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Heart Catheterization, Interventional
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Procedure Explanation

With some children who have heart problems, it may be possible to treat it in the heart catheterization laboratory. A cardiac catheterization with an interventional procedure means that some form of repair will be made through the use of a catheter, rather than just using the catheter to collect information (diagnostic procedure). Examples are closing holes in the heart, blocking off abnormal blood vessels, or as an adjunct to surgery.

Medicine is usually given before and during the procedure so the child does not hurt or remember the procedure. A local anesthetic (Xylocaine), is injected under the skin with a needle at the top of the leg (one side or both may be used). Once the area is numb, a needle is placed into the artery or the vein at the top of the leg. The needle is then replaced with a plastic tube, like an IV and called a sheath. The sheath lets the doctor put the catheters in safely and prevents the child from bleeding from the needle puncture. In some cases, the catheter site may also include the veins in the neck.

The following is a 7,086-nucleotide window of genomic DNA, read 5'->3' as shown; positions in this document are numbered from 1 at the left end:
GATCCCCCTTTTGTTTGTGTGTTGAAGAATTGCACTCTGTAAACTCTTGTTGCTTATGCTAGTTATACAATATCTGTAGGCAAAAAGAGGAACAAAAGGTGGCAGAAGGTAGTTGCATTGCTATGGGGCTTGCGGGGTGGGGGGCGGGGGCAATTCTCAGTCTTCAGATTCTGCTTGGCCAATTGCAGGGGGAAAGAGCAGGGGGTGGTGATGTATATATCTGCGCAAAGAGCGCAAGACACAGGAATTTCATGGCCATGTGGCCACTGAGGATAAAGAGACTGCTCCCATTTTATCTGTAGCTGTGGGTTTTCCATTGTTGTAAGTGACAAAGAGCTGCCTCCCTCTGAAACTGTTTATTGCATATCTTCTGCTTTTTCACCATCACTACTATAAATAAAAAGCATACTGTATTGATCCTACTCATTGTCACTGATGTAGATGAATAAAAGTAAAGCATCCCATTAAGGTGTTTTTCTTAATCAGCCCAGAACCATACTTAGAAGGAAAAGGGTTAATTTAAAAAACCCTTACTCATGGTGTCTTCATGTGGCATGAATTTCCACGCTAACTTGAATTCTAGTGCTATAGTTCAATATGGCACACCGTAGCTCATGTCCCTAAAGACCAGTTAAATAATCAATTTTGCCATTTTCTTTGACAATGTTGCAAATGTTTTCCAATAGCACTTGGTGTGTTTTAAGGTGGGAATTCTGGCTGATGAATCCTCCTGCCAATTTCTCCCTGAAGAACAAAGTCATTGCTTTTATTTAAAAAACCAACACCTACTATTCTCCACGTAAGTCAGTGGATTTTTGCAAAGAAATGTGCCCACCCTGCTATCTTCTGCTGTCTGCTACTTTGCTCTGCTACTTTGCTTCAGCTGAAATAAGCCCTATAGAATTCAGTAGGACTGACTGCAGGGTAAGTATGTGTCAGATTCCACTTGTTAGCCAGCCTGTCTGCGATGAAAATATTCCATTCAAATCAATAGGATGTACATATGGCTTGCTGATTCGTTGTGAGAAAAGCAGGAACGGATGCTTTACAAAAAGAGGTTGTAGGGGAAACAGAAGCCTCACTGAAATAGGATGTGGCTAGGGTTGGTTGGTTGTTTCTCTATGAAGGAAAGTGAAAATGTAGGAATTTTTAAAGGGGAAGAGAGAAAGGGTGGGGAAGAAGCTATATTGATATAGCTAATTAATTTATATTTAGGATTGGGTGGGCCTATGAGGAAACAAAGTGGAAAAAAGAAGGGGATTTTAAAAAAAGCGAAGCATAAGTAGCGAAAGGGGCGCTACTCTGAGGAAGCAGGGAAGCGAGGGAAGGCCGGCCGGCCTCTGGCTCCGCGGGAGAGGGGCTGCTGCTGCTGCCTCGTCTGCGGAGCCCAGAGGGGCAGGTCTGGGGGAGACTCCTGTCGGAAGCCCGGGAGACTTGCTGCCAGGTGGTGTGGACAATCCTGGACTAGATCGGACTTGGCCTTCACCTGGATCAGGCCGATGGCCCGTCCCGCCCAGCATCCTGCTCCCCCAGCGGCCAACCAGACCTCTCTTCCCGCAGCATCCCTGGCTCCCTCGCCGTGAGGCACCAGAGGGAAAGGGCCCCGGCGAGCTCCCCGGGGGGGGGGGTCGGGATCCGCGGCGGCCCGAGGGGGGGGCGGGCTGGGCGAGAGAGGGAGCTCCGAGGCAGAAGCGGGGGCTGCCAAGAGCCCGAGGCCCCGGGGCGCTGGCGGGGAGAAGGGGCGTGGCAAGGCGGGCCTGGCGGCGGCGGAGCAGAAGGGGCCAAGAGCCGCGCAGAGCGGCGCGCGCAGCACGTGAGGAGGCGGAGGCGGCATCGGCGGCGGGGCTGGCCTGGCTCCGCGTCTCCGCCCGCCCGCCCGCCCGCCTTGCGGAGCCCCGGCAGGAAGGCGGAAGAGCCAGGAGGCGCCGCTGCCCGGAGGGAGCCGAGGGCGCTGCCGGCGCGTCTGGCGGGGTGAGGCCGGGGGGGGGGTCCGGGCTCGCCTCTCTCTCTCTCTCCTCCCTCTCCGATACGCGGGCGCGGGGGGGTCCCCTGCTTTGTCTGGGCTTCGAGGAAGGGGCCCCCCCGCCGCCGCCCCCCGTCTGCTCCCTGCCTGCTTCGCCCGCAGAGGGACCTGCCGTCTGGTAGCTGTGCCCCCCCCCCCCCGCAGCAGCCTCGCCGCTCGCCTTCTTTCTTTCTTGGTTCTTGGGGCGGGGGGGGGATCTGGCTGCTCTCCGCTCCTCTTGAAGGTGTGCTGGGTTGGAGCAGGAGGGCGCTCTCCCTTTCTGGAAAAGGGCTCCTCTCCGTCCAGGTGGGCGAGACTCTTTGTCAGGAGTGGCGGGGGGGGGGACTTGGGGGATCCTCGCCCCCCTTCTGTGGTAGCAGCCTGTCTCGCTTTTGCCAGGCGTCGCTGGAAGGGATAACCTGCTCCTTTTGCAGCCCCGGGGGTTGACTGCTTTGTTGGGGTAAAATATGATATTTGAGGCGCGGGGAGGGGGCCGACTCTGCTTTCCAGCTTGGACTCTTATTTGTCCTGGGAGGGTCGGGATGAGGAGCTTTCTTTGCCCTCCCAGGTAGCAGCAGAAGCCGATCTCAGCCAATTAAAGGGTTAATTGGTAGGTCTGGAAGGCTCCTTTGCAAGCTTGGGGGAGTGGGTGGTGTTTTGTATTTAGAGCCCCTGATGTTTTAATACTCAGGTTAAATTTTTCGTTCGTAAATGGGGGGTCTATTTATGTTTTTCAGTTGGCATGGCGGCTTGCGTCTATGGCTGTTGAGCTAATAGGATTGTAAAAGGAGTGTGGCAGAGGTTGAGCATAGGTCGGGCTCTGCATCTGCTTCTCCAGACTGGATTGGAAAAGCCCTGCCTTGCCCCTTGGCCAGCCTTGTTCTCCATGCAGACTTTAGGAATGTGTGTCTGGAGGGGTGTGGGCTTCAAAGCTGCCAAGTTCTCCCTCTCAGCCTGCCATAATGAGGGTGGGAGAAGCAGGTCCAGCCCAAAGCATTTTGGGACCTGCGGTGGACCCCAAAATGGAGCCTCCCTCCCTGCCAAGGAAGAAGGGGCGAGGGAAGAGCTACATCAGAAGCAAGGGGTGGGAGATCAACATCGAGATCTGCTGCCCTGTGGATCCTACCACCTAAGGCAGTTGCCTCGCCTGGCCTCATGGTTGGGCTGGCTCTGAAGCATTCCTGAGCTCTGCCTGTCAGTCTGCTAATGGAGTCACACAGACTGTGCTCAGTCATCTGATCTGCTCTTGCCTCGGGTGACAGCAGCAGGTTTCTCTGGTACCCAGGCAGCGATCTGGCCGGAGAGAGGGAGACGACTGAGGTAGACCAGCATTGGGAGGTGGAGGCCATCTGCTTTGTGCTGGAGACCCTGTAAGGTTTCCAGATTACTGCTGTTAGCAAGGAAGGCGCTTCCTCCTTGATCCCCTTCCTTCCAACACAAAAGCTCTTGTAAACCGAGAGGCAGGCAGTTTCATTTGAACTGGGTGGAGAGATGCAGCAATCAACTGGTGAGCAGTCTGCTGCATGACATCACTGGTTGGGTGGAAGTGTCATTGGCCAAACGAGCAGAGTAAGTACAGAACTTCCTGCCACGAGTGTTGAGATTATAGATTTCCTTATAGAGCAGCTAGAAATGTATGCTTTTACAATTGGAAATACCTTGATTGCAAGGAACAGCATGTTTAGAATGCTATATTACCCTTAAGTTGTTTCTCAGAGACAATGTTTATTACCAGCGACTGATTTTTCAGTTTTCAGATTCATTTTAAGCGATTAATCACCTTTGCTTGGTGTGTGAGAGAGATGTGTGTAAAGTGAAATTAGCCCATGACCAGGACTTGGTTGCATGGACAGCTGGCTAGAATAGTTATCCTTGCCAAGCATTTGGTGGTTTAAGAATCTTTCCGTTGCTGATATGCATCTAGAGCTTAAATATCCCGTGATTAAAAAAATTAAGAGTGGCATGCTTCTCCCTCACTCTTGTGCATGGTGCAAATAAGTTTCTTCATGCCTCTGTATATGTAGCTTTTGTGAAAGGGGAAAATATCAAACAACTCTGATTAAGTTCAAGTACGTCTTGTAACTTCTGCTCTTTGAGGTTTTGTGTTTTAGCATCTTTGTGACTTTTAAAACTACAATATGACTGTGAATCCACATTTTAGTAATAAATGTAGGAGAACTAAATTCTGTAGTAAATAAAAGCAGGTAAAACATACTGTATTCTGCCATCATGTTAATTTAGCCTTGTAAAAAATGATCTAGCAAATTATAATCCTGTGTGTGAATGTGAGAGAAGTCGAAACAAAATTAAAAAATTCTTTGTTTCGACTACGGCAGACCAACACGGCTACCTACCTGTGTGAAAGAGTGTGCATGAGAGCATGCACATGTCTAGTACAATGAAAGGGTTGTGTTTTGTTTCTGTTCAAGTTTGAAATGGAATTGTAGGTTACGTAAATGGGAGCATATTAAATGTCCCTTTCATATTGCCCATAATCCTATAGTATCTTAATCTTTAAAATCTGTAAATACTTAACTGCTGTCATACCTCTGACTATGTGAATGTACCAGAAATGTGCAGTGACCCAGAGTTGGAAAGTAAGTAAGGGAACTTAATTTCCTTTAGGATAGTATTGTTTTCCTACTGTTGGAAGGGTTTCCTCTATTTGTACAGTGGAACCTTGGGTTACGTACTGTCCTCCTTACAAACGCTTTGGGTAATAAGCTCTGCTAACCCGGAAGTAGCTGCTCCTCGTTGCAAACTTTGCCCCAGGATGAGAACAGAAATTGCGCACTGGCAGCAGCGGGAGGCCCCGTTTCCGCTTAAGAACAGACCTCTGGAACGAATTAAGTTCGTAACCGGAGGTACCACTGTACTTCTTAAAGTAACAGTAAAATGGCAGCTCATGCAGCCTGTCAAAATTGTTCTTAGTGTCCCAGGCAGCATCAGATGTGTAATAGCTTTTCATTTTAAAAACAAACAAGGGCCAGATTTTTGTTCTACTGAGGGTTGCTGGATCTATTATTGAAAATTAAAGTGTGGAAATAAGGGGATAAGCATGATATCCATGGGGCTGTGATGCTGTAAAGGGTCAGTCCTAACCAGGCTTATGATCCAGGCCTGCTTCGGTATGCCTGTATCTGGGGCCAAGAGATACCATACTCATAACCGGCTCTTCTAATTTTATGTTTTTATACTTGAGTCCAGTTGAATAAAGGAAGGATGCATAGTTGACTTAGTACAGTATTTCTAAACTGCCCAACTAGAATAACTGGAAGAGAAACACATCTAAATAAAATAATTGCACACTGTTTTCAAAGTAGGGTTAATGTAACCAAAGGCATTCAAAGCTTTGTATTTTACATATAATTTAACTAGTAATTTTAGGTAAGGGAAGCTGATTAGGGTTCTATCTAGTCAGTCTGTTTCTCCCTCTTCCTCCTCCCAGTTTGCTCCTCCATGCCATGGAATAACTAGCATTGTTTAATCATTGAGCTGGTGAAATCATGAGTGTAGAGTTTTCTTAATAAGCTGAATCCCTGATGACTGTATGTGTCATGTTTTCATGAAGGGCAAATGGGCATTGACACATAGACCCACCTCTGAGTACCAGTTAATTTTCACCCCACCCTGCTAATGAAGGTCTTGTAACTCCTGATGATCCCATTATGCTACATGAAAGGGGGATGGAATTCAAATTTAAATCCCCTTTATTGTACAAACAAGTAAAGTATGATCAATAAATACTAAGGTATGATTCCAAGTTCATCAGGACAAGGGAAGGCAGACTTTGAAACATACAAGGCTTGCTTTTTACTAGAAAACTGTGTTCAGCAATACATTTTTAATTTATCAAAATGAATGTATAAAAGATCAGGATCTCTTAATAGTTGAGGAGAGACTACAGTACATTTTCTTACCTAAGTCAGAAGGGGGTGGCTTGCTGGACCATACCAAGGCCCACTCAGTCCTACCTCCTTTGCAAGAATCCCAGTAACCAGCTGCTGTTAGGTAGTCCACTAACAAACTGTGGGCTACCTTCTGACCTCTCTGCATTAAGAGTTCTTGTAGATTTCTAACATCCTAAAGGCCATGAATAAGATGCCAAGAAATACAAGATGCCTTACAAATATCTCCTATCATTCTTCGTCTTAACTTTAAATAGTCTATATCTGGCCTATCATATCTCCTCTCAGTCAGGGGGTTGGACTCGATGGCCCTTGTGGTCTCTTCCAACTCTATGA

A catheter is a hollow plastic tube about the size of a piece of thin spaghetti. It shows up on the special x-ray camera that is used in the catheterization lab. Interventional catheterization uses special catheters to treat some heart problems, for example a narrowed valve can be widened.